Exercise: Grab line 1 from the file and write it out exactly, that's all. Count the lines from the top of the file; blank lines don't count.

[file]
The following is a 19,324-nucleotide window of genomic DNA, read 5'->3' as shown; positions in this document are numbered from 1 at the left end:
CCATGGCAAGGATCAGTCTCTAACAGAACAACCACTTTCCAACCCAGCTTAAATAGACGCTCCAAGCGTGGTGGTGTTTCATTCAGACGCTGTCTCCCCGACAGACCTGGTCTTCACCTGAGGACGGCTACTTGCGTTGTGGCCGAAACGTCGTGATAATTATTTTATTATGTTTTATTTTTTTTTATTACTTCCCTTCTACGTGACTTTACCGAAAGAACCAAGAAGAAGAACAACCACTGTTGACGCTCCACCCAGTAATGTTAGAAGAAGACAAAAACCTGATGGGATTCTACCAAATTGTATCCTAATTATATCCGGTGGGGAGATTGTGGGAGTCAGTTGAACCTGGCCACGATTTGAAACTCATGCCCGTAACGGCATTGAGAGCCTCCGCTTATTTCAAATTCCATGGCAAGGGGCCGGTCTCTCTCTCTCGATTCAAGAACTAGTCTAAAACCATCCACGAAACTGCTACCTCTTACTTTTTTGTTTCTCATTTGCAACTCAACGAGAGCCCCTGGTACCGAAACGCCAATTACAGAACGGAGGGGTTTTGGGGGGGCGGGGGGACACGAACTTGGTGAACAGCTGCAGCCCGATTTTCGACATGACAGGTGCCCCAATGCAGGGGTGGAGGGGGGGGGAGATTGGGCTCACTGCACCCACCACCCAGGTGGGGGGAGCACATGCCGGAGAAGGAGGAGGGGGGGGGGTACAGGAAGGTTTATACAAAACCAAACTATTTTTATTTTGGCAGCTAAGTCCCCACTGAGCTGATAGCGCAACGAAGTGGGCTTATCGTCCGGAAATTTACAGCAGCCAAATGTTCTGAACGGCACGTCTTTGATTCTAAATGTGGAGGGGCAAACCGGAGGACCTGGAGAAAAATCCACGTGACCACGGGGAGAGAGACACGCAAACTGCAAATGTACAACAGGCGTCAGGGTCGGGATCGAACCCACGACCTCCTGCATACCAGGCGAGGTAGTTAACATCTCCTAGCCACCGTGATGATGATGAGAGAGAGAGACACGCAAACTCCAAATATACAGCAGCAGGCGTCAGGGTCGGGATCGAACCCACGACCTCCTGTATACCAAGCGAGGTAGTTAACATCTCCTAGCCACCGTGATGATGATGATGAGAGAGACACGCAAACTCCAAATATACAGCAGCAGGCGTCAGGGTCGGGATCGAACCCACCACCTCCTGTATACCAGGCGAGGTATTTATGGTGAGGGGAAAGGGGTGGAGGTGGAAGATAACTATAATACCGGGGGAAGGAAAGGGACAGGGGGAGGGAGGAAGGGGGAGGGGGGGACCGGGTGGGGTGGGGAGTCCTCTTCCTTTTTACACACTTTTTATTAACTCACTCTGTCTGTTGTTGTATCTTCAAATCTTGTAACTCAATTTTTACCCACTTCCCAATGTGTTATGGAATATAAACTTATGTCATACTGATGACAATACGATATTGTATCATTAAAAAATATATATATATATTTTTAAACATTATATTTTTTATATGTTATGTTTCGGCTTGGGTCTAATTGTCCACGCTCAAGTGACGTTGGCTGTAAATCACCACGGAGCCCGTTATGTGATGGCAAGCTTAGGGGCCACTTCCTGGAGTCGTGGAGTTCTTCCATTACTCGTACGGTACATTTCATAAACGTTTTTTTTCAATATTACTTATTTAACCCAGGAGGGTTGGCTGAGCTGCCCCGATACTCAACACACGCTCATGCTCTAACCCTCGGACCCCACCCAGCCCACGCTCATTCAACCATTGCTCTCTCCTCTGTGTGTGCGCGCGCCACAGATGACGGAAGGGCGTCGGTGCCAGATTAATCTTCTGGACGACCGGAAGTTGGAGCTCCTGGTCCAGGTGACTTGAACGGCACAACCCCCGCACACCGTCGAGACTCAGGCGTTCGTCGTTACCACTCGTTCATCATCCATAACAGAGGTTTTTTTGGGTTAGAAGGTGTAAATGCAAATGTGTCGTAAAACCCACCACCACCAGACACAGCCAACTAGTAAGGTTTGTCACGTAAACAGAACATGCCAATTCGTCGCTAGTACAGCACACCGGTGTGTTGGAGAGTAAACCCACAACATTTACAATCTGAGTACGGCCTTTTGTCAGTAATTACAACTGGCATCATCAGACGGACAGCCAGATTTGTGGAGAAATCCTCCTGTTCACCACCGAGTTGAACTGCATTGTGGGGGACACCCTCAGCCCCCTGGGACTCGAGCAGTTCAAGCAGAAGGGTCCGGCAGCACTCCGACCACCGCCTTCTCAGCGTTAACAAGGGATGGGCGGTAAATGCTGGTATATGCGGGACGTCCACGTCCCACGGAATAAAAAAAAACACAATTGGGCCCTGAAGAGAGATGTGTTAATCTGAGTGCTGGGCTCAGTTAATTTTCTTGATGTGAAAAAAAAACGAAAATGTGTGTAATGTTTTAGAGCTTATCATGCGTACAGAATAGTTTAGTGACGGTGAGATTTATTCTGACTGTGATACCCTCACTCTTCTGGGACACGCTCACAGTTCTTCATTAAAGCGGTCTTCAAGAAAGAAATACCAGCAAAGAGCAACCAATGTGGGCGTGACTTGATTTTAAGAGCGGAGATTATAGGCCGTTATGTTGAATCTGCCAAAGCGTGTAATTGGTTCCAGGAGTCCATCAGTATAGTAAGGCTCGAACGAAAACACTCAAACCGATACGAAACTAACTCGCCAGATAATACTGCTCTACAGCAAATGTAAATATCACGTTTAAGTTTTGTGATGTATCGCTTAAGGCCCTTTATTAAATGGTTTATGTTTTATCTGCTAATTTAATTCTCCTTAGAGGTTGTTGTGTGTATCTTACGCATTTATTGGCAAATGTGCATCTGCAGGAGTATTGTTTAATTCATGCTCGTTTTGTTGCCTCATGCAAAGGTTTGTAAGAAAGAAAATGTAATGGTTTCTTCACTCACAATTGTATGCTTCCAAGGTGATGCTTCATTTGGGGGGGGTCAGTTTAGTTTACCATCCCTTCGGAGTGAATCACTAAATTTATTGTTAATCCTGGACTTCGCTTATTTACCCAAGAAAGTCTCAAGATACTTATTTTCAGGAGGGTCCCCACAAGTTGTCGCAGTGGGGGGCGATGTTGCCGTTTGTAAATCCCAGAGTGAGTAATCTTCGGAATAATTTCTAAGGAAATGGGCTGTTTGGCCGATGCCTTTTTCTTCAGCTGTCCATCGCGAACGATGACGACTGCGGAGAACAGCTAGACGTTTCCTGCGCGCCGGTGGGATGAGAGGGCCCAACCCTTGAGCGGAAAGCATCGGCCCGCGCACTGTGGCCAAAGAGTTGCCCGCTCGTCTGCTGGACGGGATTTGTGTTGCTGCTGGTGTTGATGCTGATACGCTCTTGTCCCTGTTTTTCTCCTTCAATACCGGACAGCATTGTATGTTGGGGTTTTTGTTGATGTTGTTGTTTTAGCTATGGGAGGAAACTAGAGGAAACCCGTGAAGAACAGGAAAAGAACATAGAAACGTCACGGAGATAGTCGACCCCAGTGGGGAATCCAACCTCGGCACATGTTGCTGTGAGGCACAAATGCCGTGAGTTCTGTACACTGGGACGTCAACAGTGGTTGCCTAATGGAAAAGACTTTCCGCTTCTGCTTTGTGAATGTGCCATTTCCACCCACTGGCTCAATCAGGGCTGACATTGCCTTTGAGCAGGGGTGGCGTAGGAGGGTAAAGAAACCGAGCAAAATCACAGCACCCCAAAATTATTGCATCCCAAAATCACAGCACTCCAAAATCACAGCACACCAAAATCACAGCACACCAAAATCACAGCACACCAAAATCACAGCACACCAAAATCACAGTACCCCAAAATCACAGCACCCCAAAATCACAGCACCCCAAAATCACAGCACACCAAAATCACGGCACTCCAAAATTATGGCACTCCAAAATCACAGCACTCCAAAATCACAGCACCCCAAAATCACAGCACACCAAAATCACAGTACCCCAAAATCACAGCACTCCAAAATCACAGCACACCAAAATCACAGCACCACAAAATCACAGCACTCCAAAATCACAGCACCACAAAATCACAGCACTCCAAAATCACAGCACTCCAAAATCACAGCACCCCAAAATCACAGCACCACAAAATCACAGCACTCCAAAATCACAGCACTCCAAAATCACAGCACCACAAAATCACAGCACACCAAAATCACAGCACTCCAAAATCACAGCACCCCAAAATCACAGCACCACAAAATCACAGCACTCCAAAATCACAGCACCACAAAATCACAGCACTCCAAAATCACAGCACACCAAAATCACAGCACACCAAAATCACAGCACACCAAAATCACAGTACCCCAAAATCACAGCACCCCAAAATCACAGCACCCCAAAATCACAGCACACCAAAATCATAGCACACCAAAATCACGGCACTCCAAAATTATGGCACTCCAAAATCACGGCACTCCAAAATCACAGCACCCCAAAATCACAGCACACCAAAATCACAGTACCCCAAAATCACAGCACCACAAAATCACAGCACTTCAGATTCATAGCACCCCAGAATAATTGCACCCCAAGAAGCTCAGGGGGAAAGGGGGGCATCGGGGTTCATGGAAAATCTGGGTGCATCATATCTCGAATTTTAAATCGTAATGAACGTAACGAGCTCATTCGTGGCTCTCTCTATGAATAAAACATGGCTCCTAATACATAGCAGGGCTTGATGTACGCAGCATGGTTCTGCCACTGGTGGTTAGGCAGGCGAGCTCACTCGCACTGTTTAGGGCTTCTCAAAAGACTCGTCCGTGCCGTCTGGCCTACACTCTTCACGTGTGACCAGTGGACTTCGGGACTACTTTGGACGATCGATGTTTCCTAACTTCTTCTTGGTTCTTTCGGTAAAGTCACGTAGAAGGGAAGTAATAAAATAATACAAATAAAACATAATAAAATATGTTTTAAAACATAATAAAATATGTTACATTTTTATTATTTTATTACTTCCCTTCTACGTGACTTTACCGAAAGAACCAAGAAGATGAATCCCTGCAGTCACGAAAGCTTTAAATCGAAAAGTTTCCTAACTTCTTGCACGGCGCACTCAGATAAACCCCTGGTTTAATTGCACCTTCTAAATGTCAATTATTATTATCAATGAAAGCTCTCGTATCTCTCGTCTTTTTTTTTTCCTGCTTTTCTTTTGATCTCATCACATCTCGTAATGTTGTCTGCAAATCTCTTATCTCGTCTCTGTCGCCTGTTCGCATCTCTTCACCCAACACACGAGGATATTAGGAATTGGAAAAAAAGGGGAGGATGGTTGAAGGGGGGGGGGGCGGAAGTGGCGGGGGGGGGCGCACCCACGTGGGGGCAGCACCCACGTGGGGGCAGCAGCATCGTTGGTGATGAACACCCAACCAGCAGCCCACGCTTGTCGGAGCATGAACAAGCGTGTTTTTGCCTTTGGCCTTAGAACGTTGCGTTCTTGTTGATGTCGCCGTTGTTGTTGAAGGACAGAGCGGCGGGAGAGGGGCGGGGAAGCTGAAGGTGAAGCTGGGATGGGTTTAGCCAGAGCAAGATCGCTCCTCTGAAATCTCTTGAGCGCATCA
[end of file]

The following is a 19,324-nucleotide window of genomic DNA, read 5'->3' as shown; positions in this document are numbered from 1 at the left end: